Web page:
The prospective application of a hypoxic radiosensitizer, doranidazole to rat intracranial glioblastoma with blood brain barrier disruption
1 Laboratory of Radiation Biology, Department of Environmental Veterinary Sciences, Graduate School of Veterinary Medicine, Hokkaido University, Kita 18 Nishi 9, Kita-ku, Sapporo, Hokkaido, Japan
2 Laboratory of Veterinary Radiology, Department of Veterinary Sciences, University of Miyazaki, 1-1, Gakuen Kibanadai-nishi, Miyazaki, Miyazaki, Japan
3 POLA PHARMA INC, 8-9-5, Nishigotanda, Shinagawa-ku, Tokyo, Japan
BMC Cancer 2013, 13:106 doi:10.1186/1471-2407-13-106Published: 8 March 2013
Glioblastoma is one of the intractable cancers and is highly resistant to ionizing radiation. This radioresistance is partly due to the presence of a hypoxic region which is widely found in advanced malignant gliomas. In the present study, we evaluated the effectiveness of the hypoxic cell sensitizer doranidazole (PR-350) using the C6 rat glioblastoma model, focusing on the status of blood brain barrier (BBB).
Reproductive cell death in the rat C6 glioma cell line was determined by means of clonogenic assay. An intracranial C6 glioma model was established for the in vivo experiments. To investigate the status of the BBB in C6 glioma bearing brain, we performed the Evans blue extravasation test. Autoradiography with [14C]-doranidazole was performed to examine the distribution of doranidazole in the glioma tumor. T2-weighted MRI was employed to examine the effects of X-irradiation and/or doranidazole on tumor growth.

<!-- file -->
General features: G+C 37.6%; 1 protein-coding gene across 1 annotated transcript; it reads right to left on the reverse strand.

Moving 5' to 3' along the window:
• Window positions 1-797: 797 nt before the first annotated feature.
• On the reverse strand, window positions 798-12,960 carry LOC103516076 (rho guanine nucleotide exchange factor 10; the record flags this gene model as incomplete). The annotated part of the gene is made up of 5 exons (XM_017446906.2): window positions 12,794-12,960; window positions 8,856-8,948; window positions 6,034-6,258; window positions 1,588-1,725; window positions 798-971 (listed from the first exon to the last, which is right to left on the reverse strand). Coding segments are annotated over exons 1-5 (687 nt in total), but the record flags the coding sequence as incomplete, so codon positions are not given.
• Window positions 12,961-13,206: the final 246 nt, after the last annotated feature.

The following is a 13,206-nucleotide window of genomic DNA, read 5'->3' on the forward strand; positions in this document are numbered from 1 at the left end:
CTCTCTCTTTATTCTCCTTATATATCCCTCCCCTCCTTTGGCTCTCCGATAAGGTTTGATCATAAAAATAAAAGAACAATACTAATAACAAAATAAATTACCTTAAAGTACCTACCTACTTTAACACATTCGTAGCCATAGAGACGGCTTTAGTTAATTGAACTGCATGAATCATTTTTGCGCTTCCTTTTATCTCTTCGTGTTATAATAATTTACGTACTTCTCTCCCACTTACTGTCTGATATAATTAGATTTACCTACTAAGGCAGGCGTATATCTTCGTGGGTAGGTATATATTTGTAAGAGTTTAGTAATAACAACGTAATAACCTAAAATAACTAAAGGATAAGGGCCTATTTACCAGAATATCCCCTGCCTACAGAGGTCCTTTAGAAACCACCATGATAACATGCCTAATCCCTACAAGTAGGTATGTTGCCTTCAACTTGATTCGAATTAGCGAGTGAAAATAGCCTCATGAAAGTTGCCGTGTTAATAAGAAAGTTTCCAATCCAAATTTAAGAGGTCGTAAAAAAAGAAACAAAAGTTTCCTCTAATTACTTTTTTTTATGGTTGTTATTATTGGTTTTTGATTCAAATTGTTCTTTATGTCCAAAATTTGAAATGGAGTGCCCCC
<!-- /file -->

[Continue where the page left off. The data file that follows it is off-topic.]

Doranidazole significantly enhanced radiation-induced reproductive cell death in vitro under hypoxia, but not under normoxia. The BBB in C6-bearing brain was completely disrupted and [14C]-doranidazole specifically penetrated the tumor regions. Combined treatment with X-irradiation and doranidazole significantly inhibited the growth of C6 gliomas.
Our results revealed that BBB disruption in glioma enables BBB-impermeable radiosensitizers to penetrate and distribute in the target region. This study is the first to propose that in malignant glioma the administration of hydrophilic hypoxic radiosensitizers could be a potent strategy for improving the clinical outcome of radiotherapy without side effects.